Monday, July 1, 2019




I live here because
I have no roots in this place,
no family.
I cannot offend the ones I love,
only complete strangers.
So anything goes.
I adore this role of gypsy.
I think differently,
act differently,
to all these other people.
We all have hearts
and minds no doubt,
are equal in body parts,
but the sum of me
does not total up
to anyone I see around here.
I can be unpredictable,
play any role that suits.
I model myself after the chameleon.
See me change before your very eyes.
Yes, I get lonely.
And I hate myself
for not trying to fit in more.
But I don’t want anyone
else telling me that
I am a minority of one.
Only I can be
prejudiced against me.


It’s not much of a town
and the surrounding landscape
awaits the one
who knows what to do with it.

There’s people live here
and I know all their names.
I’m welcome in every house
bar one or two.

There’s a mindset
that we are not part of anything,
certainly not of some union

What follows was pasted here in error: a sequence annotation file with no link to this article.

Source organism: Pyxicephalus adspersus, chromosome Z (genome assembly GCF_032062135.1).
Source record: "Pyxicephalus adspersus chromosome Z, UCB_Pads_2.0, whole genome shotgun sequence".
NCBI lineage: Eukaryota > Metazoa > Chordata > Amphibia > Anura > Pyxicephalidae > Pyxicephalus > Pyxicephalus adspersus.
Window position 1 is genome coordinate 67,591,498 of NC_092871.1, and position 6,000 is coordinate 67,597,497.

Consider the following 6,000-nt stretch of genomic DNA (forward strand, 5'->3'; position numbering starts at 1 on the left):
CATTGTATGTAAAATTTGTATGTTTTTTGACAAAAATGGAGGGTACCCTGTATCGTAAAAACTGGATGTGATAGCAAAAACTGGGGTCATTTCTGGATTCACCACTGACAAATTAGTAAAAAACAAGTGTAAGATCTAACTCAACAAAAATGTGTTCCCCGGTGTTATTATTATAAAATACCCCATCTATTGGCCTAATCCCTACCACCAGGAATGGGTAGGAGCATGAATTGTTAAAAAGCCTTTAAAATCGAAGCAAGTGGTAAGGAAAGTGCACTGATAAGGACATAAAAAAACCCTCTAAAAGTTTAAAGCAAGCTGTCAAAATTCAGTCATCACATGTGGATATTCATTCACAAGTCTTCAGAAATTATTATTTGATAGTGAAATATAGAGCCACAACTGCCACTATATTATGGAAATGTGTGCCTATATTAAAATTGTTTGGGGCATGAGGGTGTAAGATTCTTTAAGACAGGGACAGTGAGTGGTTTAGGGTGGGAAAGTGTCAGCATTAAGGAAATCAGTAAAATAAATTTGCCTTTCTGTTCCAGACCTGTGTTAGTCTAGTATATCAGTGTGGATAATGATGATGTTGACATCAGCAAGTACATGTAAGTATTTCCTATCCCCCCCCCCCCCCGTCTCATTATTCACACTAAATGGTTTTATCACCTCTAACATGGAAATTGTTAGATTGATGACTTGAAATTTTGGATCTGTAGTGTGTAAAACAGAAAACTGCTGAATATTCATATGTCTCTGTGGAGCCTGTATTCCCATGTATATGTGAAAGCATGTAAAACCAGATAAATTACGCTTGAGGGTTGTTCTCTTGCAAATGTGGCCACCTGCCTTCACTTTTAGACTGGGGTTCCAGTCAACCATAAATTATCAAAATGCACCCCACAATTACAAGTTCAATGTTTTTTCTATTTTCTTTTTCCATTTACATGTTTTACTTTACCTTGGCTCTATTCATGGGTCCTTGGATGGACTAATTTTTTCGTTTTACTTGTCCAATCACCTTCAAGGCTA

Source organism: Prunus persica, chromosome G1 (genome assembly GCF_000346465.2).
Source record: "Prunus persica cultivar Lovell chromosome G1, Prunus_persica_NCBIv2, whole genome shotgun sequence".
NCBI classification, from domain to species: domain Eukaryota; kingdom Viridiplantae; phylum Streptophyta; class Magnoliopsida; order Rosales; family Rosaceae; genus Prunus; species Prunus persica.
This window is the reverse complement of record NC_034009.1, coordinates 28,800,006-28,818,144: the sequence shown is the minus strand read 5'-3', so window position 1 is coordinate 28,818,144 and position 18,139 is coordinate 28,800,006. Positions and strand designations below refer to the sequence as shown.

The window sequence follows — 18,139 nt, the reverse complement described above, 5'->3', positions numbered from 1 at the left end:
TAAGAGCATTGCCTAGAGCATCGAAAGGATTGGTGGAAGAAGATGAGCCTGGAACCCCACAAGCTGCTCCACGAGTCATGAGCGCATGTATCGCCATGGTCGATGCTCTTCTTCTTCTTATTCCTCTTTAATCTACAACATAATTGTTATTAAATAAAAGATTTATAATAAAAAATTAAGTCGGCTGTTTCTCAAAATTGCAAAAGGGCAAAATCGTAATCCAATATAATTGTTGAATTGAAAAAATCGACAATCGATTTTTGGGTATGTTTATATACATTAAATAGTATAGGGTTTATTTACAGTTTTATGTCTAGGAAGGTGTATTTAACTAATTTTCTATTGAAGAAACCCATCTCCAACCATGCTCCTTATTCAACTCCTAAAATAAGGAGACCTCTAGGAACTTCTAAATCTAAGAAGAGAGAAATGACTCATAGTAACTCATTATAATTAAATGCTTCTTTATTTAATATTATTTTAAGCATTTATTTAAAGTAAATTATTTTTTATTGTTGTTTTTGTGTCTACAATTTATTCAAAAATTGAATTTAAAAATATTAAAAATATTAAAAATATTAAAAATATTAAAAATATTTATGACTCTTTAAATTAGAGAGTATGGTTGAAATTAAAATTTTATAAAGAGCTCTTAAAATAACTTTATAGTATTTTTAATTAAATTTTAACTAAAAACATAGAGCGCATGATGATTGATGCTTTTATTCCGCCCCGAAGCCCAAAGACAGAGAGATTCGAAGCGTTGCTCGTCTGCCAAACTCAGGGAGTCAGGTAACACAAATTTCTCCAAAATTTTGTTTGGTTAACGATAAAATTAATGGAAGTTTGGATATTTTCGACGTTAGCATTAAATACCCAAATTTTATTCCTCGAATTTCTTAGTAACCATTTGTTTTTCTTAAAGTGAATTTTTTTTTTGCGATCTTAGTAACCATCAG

centered far to east or the west
or anyplace we will never travel to.
And yet there are roads in
and thre are roads out.

We do have our boundaries –
this desert,
disobedient, recalcitrant,
dry as the bones of the dead.
Nobody could want it
and yet someday
somebody will.

It’s not safe.
War gnaws at my imagination
like the cries of crickets.
So everything must be defended.
Even what’s not worth defending.
Even this.


I really do believe the birds are here at my behest,
that, even if there was no seed in that swaying feeder,
the cardinals would still perch on the oak tree branch,
spread their red crests,
the nuthatches would prance daintily down the bark,
house 1 inches squabble, chickadees chatter,
for the important thing is that my quota of nature
must be filled on a daily basis,
that connection constantly reestablished
otherwise there's just the close cut lawn,
the high fence and the house at back,
and they're not here for me.
You just think that it's survival
has them flock here every morning,
that they need the energy food to keep
them flying, procreating, raising young,
nudging the species forward.
But no, at best, they've come to
confirm my precious role in the environment.
At worst, they're here
to glimpse me at the window,
admire a bird contented in its capture.


JOHN GREY is an Australian poet, US resident. Recently published in That, Muse, Poetry East and North Dakota Quarterly with work upcoming in South Florida Poetry Journal, Hawaii Review and the Dunes Review.

No comments :

Post a Comment